If you’ve noticed more employees accessing the corporate network using their personally owned mobile devices, you’re not alone. Many employees are boosting their productivity by using their smartphones and tablets at work.
Gone are the days of corporate IT departments dictating the types of mobile devices that could access the network. Bring your own device (BYOD) policies, while increasing employee satisfaction and productivity, are straining corporate networks.
This white paper describes the limitations of legacy networks, especially for supporting BYOD. Understanding these limitations can pave the way for a successful BYOD management policy for campus and branch networks.
Digital certificates have become vital to MDM/EMM, WiFi and VPN access for mobile-device-to-enterprise authentication. But most struggle to identify who has access, audit that access, and terminate access if needed. IT teams need a central certificate security platform that delivers issuance and distribution, visibility, and policy enforcement, as well as the control needed to terminate access.
Published By: Lookout
Published Date: Dec 07, 2017
How to think about the risk to data from the mobile ecosystem
Mobile devices, even those that are corporate owned, are personal. Your CEO uses the same smartphone to send confidential emails, snap family photos, inspect customer records, get directions to meetings, and scrutinize financial reports. Every employee in your organization does the same thing. Your organization's critical data is constantly being accessed by mobile devices, and once it leaves the network you have no visibility into where it goes, and little or no ability to enforce your security policy to protect it.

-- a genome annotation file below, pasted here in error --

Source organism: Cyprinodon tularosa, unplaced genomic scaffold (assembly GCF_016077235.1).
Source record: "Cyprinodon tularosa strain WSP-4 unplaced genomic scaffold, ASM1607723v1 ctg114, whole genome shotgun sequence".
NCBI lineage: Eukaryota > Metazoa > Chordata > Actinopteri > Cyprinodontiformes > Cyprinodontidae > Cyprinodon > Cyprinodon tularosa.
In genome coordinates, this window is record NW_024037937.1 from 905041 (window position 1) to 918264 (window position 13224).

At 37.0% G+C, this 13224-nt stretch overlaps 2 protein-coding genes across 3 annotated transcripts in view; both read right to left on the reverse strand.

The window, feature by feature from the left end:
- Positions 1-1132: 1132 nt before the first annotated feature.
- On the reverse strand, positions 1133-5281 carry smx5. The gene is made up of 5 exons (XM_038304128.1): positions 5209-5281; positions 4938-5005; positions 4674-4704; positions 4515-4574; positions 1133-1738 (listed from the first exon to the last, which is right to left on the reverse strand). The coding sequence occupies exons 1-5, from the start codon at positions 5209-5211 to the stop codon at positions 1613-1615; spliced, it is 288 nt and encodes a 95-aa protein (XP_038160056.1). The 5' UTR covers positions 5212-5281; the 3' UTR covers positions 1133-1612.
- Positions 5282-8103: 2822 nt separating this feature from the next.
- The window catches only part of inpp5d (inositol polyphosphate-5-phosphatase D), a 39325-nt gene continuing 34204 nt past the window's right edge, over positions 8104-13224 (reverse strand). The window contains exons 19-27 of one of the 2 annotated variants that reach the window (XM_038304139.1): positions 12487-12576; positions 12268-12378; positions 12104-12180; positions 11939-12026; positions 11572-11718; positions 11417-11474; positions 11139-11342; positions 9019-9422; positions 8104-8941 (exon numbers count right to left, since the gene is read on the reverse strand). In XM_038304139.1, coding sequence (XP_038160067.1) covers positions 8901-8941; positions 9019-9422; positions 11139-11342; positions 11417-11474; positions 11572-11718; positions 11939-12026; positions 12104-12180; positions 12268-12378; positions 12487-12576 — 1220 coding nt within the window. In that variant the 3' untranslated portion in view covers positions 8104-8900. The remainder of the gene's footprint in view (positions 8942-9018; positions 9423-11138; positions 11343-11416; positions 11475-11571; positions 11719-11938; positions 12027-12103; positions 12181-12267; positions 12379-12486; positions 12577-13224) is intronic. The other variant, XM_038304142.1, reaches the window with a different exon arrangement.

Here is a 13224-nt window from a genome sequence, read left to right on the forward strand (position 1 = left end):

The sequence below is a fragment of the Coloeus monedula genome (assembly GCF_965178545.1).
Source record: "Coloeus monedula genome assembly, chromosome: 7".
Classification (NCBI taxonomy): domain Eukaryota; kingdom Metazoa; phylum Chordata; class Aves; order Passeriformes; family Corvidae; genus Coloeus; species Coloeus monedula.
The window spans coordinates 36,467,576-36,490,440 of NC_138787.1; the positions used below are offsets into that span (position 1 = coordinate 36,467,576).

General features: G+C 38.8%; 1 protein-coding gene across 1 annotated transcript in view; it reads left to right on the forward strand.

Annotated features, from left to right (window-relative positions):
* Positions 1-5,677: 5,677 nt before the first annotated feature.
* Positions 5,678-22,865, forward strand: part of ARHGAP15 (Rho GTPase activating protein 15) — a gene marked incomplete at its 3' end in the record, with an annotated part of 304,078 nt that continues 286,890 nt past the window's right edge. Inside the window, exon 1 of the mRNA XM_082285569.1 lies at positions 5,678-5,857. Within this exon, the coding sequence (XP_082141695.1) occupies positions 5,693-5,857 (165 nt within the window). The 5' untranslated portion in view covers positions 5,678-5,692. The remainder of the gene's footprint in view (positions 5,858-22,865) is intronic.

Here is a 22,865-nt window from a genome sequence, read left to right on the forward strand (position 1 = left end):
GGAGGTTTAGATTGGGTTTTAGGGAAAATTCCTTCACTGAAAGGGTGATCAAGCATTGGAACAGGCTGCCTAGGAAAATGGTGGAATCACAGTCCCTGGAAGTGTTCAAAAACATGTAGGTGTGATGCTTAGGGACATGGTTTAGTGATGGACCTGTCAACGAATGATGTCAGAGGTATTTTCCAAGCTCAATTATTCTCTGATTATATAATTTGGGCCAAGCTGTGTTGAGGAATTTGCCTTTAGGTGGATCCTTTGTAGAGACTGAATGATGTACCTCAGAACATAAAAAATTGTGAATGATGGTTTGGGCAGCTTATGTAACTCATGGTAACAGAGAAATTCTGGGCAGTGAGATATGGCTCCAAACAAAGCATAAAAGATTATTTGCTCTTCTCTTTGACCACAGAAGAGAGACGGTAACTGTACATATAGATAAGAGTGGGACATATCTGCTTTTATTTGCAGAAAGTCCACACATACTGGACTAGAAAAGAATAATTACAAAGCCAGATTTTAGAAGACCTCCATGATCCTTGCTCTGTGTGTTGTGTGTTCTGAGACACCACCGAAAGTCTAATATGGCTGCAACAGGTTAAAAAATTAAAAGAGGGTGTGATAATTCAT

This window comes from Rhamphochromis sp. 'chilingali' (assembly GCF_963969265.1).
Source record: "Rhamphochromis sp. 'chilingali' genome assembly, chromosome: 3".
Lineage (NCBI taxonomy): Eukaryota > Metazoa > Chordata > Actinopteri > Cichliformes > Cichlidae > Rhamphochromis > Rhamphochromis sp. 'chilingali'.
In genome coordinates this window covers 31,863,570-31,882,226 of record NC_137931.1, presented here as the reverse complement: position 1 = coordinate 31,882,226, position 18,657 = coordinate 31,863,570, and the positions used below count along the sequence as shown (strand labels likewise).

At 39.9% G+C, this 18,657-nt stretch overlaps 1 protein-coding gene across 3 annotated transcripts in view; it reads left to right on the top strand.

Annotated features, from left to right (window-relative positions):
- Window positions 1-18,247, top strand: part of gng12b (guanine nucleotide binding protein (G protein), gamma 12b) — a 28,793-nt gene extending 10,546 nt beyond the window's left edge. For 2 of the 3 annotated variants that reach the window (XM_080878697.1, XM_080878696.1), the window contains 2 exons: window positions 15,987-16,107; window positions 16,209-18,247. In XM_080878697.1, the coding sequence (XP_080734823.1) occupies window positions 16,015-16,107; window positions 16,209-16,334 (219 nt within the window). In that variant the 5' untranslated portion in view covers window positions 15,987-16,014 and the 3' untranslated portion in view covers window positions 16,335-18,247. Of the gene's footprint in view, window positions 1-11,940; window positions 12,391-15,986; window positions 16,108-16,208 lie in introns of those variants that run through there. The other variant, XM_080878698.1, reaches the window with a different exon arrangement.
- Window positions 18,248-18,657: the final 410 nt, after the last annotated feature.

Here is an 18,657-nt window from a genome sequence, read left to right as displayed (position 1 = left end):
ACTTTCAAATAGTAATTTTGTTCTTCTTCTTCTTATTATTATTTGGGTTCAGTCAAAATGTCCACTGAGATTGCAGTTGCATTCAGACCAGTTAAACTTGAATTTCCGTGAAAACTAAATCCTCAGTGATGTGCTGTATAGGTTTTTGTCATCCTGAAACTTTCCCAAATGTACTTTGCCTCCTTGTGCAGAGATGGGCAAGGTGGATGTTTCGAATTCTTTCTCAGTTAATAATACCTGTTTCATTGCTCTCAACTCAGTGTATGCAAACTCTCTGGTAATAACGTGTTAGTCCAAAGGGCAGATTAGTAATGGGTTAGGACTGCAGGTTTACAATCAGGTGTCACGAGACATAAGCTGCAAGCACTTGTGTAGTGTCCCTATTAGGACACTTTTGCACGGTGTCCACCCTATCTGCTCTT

Your organization’s sensitive data has made the mobile ecosystem the new frontier for a wide spectrum of risk that every CISO must now understand. Take a deep dive into all twelve elements of the Mobile Risk Matrix in the interactive table below.
Published By: Lookout
Published Date: Sep 25, 2017
“We don’t have a BYOD programme.”
This statement, referencing mobile device usage in the workplace, is a refrain often heard in European organisations that are
tasked with securing the privacy of highly confidential data and personally identifiable information, and managing employee
authorisation and access to that data. However, businesses often believe that they aren’t actually subject to cyber-threats
from mobile devices because, simply, they don’t currently allow personal mobile devices to access their networks. Ultimately,
this posture puts data at risk because every company has a BYOD policy whether they like it or not.
Published By: MobileIron
Published Date: Aug 20, 2018
The new generation of mobile devices, applications, and cloud services significantly improve agency efficiencies. Tasks that were once relegated to timeconsuming deskwork, are now performed in the field, and with improved accuracy. Because of this, more and more public safety agencies are adopting these new technologies.
One purpose of the FBI’s CJIS Security Policy is to enable agencies to fully leverage mobile devices, but without sacrificing security. Mobile devices introduce a variety of new threat vectors and risks. Careful consideration of these risks is important to maintaining information security. Threats to mobile devices stem mainly from their size, portability, and available wireless interfaces. Examples of mobile device threats include:
• Loss or theft of device
• Unauthorized access to device
• Mobile operating system vulnerabilities
• Communication over untrusted networks
• Malware or malicious Apps
• Jailbreak or rooting activity
• Data loss through user behaviors